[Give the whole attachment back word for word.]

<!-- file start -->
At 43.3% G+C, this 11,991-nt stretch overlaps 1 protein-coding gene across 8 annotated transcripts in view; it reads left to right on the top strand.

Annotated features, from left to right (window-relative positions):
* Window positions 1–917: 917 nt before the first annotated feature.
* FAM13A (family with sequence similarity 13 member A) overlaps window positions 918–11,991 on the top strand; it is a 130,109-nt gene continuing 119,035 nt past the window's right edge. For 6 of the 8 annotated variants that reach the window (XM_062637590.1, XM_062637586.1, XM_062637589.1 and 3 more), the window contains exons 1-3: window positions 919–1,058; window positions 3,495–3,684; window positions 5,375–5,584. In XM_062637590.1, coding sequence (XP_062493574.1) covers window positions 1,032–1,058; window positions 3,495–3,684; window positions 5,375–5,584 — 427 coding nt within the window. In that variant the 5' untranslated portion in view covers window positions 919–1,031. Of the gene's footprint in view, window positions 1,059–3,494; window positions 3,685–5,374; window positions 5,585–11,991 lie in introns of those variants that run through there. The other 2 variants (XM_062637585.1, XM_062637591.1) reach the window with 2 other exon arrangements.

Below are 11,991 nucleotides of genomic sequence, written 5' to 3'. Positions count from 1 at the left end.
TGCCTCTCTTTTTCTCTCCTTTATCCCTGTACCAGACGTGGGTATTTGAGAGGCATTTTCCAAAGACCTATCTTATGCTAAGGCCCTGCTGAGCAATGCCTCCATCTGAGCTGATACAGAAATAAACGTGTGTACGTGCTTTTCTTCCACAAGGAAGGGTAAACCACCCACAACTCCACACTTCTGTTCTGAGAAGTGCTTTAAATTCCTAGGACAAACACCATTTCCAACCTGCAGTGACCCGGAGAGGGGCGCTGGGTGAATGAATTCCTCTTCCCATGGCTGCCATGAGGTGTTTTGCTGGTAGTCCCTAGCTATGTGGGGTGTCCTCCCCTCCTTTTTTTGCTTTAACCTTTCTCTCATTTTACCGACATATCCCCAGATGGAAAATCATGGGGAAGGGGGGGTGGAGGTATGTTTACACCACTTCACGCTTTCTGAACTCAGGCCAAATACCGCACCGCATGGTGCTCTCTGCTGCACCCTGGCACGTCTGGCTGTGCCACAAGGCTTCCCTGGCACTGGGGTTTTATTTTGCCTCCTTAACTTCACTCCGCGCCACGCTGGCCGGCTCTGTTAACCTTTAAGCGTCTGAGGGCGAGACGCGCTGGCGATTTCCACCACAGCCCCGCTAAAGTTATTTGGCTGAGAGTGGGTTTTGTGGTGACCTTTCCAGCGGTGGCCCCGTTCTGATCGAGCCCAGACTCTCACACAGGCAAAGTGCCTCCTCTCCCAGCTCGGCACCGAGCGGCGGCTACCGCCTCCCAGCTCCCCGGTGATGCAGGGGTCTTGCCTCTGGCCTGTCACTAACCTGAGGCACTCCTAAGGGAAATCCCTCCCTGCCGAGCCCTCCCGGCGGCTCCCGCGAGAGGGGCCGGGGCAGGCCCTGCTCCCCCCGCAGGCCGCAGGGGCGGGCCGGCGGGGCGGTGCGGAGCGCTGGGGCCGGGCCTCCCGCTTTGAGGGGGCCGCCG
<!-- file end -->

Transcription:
At 43.3% G+C, this 11,991-nt stretch overlaps 1 protein-coding gene across 8 annotated transcripts in view; it reads left to right on the top strand.

Annotated features, from left to right (window-relative positions):
* Window positions 1–917: 917 nt before the first annotated feature.
* FAM13A (family with sequence similarity 13 member A) overlaps window positions 918–11,991 on the top strand; it is a 130,109-nt gene continuing 119,035 nt past the window's right edge. For 6 of the 8 annotated variants that reach the window (XM_062637590.1, XM_062637586.1, XM_062637589.1 and 3 more), the window contains exons 1-3: window positions 919–1,058; window positions 3,495–3,684; window positions 5,375–5,584. In XM_062637590.1, coding sequence (XP_062493574.1) covers window positions 1,032–1,058; window positions 3,495–3,684; window positions 5,375–5,584 — 427 coding nt within the window. In that variant the 5' untranslated portion in view covers window positions 919–1,031. Of the gene's footprint in view, window positions 1,059–3,494; window positions 3,685–5,374; window positions 5,585–11,991 lie in introns of those variants that run through there. The other 2 variants (XM_062637585.1, XM_062637591.1) reach the window with 2 other exon arrangements.

Below are 11,991 nucleotides of genomic sequence, written 5' to 3'. Positions count from 1 at the left end.
TGCCTCTCTTTTTCTCTCCTTTATCCCTGTACCAGACGTGGGTATTTGAGAGGCATTTTCCAAAGACCTATCTTATGCTAAGGCCCTGCTGAGCAATGCCTCCATCTGAGCTGATACAGAAATAAACGTGTGTACGTGCTTTTCTTCCACAAGGAAGGGTAAACCACCCACAACTCCACACTTCTGTTCTGAGAAGTGCTTTAAATTCCTAGGACAAACACCATTTCCAACCTGCAGTGACCCGGAGAGGGGCGCTGGGTGAATGAATTCCTCTTCCCATGGCTGCCATGAGGTGTTTTGCTGGTAGTCCCTAGCTATGTGGGGTGTCCTCCCCTCCTTTTTTTGCTTTAACCTTTCTCTCATTTTACCGACATATCCCCAGATGGAAAATCATGGGGAAGGGGGGGTGGAGGTATGTTTACACCACTTCACGCTTTCTGAACTCAGGCCAAATACCGCACCGCATGGTGCTCTCTGCTGCACCCTGGCACGTCTGGCTGTGCCACAAGGCTTCCCTGGCACTGGGGTTTTATTTTGCCTCCTTAACTTCACTCCGCGCCACGCTGGCCGGCTCTGTTAACCTTTAAGCGTCTGAGGGCGAGACGCGCTGGCGATTTCCACCACAGCCCCGCTAAAGTTATTTGGCTGAGAGTGGGTTTTGTGGTGACCTTTCCAGCGGTGGCCCCGTTCTGATCGAGCCCAGACTCTCACACAGGCAAAGTGCCTCCTCTCCCAGCTCGGCACCGAGCGGCGGCTACCGCCTCCCAGCTCCCCGGTGATGCAGGGGTCTTGCCTCTGGCCTGTCACTAACCTGAGGCACTCCTAAGGGAAATCCCTCCCTGCCGAGCCCTCCCGGCGGCTCCCGCGAGAGGGGCCGGGGCAGGCCCTGCTCCCCCCGCAGGCCGCAGGGGCGGGCCGGCGGGGCGGTGCGGAGCGCTGGGGCCGGGCCTCCCGCTTTGAGGGGGCCGCCG